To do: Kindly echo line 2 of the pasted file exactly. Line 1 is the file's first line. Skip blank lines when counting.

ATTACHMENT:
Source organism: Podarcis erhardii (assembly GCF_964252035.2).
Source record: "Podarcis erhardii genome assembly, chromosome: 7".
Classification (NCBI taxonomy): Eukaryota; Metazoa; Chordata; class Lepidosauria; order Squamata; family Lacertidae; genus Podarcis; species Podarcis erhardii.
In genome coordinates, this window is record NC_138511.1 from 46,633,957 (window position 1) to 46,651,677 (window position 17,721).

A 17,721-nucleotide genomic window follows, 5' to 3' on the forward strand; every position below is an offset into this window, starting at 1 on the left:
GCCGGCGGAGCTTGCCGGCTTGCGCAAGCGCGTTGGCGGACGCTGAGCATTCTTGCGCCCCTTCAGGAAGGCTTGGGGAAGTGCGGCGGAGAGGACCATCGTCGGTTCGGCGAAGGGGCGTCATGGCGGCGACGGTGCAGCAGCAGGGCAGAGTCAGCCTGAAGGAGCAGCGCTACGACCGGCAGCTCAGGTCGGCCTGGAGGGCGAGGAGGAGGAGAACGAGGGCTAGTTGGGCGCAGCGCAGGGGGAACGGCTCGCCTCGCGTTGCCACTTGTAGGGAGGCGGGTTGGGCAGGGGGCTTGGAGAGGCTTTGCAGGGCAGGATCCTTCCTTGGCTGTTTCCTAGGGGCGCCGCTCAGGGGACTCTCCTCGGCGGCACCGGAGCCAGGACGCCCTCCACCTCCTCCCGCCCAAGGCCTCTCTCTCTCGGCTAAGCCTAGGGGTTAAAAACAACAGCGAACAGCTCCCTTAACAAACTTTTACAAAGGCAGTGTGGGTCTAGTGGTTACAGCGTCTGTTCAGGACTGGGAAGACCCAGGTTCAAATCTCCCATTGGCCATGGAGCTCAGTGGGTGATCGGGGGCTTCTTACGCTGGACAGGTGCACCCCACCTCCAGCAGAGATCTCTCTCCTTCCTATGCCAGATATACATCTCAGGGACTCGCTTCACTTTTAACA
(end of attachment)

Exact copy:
Source record: "Podarcis erhardii genome assembly, chromosome: 7".